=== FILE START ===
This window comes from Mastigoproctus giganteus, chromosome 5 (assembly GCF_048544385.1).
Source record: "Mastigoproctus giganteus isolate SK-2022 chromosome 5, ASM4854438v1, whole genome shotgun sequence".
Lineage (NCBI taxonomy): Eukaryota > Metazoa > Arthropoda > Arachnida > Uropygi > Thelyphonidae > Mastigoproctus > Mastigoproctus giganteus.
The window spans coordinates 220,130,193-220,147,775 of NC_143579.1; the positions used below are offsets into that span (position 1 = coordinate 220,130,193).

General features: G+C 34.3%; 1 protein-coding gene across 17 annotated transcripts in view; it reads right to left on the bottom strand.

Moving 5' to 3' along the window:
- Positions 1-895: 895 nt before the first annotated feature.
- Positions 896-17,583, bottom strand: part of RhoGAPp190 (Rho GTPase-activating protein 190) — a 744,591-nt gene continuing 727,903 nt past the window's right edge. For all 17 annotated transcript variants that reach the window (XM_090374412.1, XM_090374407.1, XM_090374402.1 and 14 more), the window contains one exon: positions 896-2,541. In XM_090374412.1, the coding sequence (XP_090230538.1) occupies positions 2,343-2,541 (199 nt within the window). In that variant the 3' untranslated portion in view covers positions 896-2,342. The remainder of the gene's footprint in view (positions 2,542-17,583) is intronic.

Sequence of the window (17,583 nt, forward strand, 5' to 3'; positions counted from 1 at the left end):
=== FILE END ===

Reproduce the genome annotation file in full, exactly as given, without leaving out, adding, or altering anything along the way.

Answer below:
This window comes from Mastigoproctus giganteus, chromosome 5 (assembly GCF_048544385.1).
Source record: "Mastigoproctus giganteus isolate SK-2022 chromosome 5, ASM4854438v1, whole genome shotgun sequence".
Lineage (NCBI taxonomy): Eukaryota > Metazoa > Arthropoda > Arachnida > Uropygi > Thelyphonidae > Mastigoproctus > Mastigoproctus giganteus.
The window spans coordinates 220,130,193-220,147,775 of NC_143579.1; the positions used below are offsets into that span (position 1 = coordinate 220,130,193).

General features: G+C 34.3%; 1 protein-coding gene across 17 annotated transcripts in view; it reads right to left on the bottom strand.

Moving 5' to 3' along the window:
- Positions 1-895: 895 nt before the first annotated feature.
- Positions 896-17,583, bottom strand: part of RhoGAPp190 (Rho GTPase-activating protein 190) — a 744,591-nt gene continuing 727,903 nt past the window's right edge. For all 17 annotated transcript variants that reach the window (XM_090374412.1, XM_090374407.1, XM_090374402.1 and 14 more), the window contains one exon: positions 896-2,541. In XM_090374412.1, the coding sequence (XP_090230538.1) occupies positions 2,343-2,541 (199 nt within the window). In that variant the 3' untranslated portion in view covers positions 896-2,342. The remainder of the gene's footprint in view (positions 2,542-17,583) is intronic.

Sequence of the window (17,583 nt, forward strand, 5' to 3'; positions counted from 1 at the left end):